The Emerging Technology Institute opened its doors to manufacturers, government contractors, business manufacturers and vendors for the first ever Defense Manufacturing Summit and Exhibit held on its campus at 16824 NC-211in red Springs.
More than 200 attendees and more than 50 vendors were able to gather to talk, share their work and foster business relationships.
Along with networking opportunities, the Summit included informational breakout sessions educating on topics such as innovation in Defense Manufacturing, Finding Advanced Technologies in the Medical Field, Cybersecurity for Manufacturers and more.
“Today was a collection of industry, government and academia coming together and just displaying what they've been working on and figuring out a way to kind of help each other and help encourage other people to believe that they can produce for the Department of Defense.” shared ETI Founder and President James Freeman. “What we need to do is, to continue to encourage folks that they can do defense manufacturing, we can do that in North Carolina as well, and realize how strong we are as a whole.
ETI partnered with NC State University's Industry Expansion Solutions Defense Industry Initiatives whose grant contributions helped make the event possible.
“I think it certainly exceeded expectations. This is the inaugural defense manufacturing summit and exhibition here at ETI, and you should expect the second annual event next year,” shared Director of Defense Industry Initiatives at IES Michael Mullins. He said that participants walk away with a number of new things to help them help their businesses. “I like to say that, you know, this was a great event, but it's not what you did at the event. It's what you do when you leave the event. You now have a network of information of potential partnering companies and so forth that you didn't have when you walked in here today.”
Other events included an Honor Jump followed by a flag dedication. Vendors even had a chance to display their products.
Cincinnati Ohio based Ryse Aero Tech traveled to North Carolina to display and demonstrate their electronic aircraft the RECON. An eVTOL aircraft, the RECON can be operated without a pilot's license due to its design according to FAA regulations.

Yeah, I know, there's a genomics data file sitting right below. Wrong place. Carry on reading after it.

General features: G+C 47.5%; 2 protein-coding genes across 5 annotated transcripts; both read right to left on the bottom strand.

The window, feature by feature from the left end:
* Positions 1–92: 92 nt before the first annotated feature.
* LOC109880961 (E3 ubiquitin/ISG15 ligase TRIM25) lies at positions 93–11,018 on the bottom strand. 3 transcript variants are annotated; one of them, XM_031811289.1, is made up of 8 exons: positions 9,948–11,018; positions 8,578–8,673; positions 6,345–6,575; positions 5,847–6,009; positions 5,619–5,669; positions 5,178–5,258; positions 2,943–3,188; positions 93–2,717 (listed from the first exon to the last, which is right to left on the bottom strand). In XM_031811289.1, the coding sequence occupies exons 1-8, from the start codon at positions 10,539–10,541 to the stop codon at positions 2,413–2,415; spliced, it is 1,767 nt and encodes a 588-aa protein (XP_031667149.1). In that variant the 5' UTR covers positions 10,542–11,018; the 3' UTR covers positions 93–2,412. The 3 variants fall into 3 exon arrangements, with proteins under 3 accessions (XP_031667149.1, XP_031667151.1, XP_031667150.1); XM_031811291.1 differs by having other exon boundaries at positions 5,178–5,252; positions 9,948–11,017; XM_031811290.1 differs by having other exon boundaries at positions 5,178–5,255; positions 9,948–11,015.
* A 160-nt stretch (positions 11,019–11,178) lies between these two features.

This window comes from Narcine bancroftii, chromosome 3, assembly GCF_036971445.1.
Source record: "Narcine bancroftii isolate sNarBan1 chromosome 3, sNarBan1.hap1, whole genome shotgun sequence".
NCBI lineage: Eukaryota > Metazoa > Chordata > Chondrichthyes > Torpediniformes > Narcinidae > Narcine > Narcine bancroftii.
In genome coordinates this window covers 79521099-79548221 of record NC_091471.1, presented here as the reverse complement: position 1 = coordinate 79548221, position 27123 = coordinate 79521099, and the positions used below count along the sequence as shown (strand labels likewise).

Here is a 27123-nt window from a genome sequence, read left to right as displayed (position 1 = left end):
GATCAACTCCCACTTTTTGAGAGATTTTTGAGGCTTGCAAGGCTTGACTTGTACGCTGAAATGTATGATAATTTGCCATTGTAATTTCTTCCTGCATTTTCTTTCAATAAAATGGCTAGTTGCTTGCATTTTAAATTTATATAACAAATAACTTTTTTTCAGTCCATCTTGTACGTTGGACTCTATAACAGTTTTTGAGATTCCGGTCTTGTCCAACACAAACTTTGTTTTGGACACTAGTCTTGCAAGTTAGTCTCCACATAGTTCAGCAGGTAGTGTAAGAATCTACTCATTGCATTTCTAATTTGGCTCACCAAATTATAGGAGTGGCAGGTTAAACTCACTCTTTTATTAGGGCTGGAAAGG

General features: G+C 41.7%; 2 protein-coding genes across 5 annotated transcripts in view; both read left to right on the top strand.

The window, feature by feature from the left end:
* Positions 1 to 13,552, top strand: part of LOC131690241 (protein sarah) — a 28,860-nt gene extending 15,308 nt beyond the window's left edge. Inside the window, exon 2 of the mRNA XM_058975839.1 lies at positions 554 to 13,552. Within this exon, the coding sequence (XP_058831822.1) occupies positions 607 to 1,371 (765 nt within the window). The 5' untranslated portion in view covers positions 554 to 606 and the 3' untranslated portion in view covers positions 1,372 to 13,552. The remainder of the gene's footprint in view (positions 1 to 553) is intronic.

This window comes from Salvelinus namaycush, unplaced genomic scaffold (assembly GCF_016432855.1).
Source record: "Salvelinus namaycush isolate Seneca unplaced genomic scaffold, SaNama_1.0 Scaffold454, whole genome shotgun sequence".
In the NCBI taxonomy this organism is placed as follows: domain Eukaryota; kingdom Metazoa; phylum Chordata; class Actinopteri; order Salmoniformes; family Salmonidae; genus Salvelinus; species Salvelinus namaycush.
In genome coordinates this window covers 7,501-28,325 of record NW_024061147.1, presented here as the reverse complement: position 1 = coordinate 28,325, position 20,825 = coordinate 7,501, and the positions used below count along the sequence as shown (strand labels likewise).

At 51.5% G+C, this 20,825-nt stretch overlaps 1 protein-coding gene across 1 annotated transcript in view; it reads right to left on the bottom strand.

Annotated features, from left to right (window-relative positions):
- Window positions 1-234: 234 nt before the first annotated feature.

“With a couple of hours of the training, the flying part is pretty easy, it's understanding what airspace you can be in. But pretty much it's using what the FAA calls simplified vehicle operations two joysticks and it flies extremely easy,” said VP of Production Engineering and Manufacturing Robert Royse.
During the demonstration, the RECON flew between 8- 10 feet to show a bit of the aircrafts potential. While the model displayed was a non- militarized version, Royse shared that the applications for use in military operations are many.
“This is our first show the military. So I would tell you that we've not started working on what I would call a ruggedized version of this for the military yet. We've had some good conversations some folks hear that we're looking for future potentials,” shared Royse. “Name your missions. We look at casualty evac, we look at resupply. It's reconfigurable, so at this point, we can do any mission you want to fill. We can adjust it. It can fly manned, it can fly remote, and then we can put in and do it as autonomous. So any of those, any of those missions it can fill.”
Freeman shared that this will be the last event for the month of September, but another opportunity to connect will come in October with the Thunderstorm Technology Discovery 23-5: “Golden Window” Innovative Medical & Casualty Logistics event which will be held from Oct. 23 - 27.
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